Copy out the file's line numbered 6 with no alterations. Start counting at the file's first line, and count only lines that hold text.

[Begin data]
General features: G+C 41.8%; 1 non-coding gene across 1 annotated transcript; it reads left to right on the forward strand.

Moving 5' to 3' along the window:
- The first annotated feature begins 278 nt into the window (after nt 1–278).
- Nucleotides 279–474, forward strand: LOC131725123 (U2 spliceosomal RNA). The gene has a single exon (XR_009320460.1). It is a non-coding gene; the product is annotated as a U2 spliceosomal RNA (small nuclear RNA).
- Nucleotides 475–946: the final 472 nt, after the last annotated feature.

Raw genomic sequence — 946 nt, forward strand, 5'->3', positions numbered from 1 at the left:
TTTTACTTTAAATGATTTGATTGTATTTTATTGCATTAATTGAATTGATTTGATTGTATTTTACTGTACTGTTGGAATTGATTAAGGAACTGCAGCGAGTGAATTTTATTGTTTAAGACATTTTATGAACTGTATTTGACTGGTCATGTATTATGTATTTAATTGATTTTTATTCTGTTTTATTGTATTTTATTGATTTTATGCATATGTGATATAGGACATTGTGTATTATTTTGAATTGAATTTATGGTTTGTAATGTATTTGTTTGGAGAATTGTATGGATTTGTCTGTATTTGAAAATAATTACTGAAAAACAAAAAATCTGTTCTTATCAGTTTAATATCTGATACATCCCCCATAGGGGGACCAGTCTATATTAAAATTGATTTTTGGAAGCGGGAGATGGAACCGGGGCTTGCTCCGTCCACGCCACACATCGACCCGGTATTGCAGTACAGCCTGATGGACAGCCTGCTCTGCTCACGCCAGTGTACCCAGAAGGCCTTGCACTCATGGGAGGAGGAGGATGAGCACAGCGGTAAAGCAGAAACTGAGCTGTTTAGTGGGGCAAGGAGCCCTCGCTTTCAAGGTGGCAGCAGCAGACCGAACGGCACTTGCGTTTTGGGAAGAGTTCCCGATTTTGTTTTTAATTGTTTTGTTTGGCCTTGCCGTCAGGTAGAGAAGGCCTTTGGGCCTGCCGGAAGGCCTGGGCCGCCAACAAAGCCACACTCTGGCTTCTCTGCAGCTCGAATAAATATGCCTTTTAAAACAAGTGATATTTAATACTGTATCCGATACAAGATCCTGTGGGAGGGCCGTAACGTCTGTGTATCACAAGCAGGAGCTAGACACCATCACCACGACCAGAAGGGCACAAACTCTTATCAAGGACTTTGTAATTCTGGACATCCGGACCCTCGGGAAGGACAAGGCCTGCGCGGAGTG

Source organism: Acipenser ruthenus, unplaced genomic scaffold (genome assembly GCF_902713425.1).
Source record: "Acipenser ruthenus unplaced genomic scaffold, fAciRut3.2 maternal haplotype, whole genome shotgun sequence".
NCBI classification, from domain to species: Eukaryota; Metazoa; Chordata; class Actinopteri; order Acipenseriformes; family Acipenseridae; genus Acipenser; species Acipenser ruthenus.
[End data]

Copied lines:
Raw genomic sequence — 946 nt, forward strand, 5'->3', positions numbered from 1 at the left: